By John B. Snyder, Watervliet ArsenalNovember 17, 2017
WATERVLIET ARSENAL, N.Y. -- Oh, Jodi Sellie is such a tricky trickster.
At about this same time last year, Jodi invited me to attend a fair that would be conducted on the Arsenal. And so, I saved up my dollars for several months to play carnival games and for fried dough. It turned out that the fair dealt with health benefits for the workforce and their family members, and that there would not be a petting zoo for me to visit between arcade games.
Jodi is a Human Resources Specialist in the Arsenal's Civilian Personnel Advisory Center who is a very kind person with a warm smile. But having said that, when she invited me to this year's health benefits fair, I was ready.
As I walked up to the fair location, a couple of ladies from the command group were walking out holding large bags and protecting them as if they had just come from a Black Friday sale. I asked them if I could have a look at what was in their bags. Immediately, both ladies moved the bags to their hip furthest from me and told me that if I wanted to know what they had that I had to visit the fair, and to be swift because the freebees were going quick.
Freebees??? My favorite word. My step quicken and I busted in the door to the fair site only to be met by ̶ you guessed it ̶ tricky trickster Jodi.
As what seemed like hundreds of Arsenal employees, family members, and retirees stuffing shopping bags full of free stuff, Jodi felt compelled to hold me back to explain to me about the fair, the Arsenal history, and War and Peace.
As I stood next to Jodi, more folks pushed passed me cleaning off vendor tables as quickly as the tables could be replenished. Jodi explained that fair is important because there have been changes to the prices for health, dental, and vision plans and getting that information out to the employees is critical so they can make an informed decision to either stay with their current plan or change to another plan. I nodded, but became more nervous as the fair site was filling up.
She continued to tell me that she and a new Human Resource Assistant by the name of Joelle Zwack had worked since September coordinating and planning for this event that she hoped to have about 300 attend. So noted, I thought as I started shuffling toward the freebees.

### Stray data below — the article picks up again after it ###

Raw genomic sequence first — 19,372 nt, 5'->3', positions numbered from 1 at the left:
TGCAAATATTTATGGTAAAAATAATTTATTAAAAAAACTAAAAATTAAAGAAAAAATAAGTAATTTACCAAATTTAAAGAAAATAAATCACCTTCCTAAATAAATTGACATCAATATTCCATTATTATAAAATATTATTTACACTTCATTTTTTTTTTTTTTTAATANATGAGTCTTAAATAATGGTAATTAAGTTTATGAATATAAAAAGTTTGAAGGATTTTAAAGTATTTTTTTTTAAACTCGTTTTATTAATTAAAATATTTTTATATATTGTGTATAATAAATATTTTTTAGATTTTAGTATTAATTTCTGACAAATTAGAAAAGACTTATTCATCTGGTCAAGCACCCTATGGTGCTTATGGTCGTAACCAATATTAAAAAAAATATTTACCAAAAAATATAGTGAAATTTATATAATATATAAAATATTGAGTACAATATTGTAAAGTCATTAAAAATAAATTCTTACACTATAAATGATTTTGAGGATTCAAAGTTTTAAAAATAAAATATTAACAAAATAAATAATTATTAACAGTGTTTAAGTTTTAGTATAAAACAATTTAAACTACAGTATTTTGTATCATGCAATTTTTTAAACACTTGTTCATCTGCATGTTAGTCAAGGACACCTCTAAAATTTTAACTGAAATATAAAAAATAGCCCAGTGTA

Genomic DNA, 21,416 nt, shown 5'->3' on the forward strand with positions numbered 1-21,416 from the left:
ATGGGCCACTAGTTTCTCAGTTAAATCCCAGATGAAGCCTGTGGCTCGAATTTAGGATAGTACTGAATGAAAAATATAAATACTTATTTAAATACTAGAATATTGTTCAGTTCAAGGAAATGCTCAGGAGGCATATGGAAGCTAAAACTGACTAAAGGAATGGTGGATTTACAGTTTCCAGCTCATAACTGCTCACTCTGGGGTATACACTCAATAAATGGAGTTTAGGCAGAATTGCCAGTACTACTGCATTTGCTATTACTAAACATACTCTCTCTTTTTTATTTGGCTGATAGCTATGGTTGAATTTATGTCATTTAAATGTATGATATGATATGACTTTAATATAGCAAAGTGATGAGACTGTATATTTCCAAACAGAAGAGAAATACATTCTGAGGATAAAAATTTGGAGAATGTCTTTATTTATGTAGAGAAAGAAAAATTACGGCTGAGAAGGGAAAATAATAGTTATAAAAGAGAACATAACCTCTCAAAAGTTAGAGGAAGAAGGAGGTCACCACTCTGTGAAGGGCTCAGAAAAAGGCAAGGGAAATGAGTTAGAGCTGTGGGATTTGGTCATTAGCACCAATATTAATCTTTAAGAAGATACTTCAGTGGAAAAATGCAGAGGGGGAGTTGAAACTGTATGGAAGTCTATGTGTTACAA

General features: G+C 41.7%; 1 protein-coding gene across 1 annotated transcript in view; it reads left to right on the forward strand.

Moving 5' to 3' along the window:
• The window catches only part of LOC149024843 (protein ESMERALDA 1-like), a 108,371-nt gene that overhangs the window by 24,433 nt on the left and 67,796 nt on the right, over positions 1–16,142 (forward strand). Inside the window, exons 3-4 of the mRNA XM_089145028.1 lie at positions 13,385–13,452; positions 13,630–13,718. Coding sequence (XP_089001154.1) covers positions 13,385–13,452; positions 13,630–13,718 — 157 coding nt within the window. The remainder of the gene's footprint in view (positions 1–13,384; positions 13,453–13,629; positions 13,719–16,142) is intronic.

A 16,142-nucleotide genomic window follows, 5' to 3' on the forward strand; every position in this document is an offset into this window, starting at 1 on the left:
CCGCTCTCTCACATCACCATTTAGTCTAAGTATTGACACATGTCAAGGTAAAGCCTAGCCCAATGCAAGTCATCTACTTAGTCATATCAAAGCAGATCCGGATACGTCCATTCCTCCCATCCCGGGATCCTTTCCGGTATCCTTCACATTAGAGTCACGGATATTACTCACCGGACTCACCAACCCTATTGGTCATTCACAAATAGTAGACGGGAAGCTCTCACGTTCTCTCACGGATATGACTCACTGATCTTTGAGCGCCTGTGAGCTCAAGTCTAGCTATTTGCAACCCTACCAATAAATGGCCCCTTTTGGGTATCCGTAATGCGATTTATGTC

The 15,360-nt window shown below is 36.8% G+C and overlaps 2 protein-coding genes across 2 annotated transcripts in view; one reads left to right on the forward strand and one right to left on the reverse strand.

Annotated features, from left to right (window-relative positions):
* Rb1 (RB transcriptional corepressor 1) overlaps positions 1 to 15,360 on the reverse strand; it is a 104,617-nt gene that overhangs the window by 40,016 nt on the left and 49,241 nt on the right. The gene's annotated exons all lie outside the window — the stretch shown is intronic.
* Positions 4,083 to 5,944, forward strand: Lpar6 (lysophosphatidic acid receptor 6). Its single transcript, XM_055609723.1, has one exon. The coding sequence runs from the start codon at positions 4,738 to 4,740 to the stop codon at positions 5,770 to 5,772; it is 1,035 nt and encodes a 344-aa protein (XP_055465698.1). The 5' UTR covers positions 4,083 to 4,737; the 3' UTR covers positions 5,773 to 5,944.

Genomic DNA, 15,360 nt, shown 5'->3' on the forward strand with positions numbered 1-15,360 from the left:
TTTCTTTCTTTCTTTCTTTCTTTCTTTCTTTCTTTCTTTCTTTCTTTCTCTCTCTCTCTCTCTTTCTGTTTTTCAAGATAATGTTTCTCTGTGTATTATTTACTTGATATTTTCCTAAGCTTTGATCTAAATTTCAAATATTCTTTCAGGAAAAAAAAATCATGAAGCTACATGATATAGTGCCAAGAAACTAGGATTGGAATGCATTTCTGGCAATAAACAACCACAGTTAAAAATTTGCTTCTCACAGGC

When Jodi got to the part that if someone is happy with their current plan then there is nothing that they need to do, that is when I made my break.
I told her that I am good because I don't plan on changing anything and moved toward the door as if I was leaving. She smiled and said goodbye and then I waited just outside the door until she latched onto another employee. Poor soul. I then made my move to the tables.
En route to the tables, Machinist John Maroney stopped me to show me the goodies that he was able to snatch. He said that while he was stuffing his shopping bag at the various tables that he was able to get information on how much his health insurance was going up. Which he said was his original intent on attending the fair. Yeah, right.
I quickly moved past John only to be corralled by Financial Program Coordinator Dave Madsen. While Dave was struggling to hold onto his year's supply of toothbrushes, he explained to me that because his health care insurance company didn't provide vision or dental insurance he was comparing various company plans to get the best coverage for the price.
I don't know if Dave was talking about me when he said, "This is a strange benefit fair this year. It used to be that people just came here for the free stuff, but today it seems as if people are actually asking questions."
If only Dave knew what my goal was for the day. It had not changed from last year.
I finally made it to my first table as Manufacturing Support Division Chief Tim Allard grabbed the last toothbrush off the table. I waited patiently for Von Ahouse, from Delta Dental, to reload the table. Instead, Von spent the next 10 minutes talking to me about the enhanced benefits his company is offering this year.
By the time I got done with John, Dave, and Von, the tables had been cleared of anything of value or what I call freebees. Not even a shopping bag was left. Well, there went my wife's Christmas present.
As I was walking out the door with no freebees, Jodi stopped me again. I explained to her that I was disappointed in this year's fair in that I was leaving with nothing other than flyers and brochures.
Jodi said she didn't understand my dissatisfaction because it appeared to her that I had a successful morning. Huh? She went on to say that the goal of the day was to ensure that people left with the information that they needed to make smart decisions about their health care.
Obviously, Jodi and I have a different measurement of success. She is once again a tricky trickster.
The health benefits open season runs from November 13 to December 11.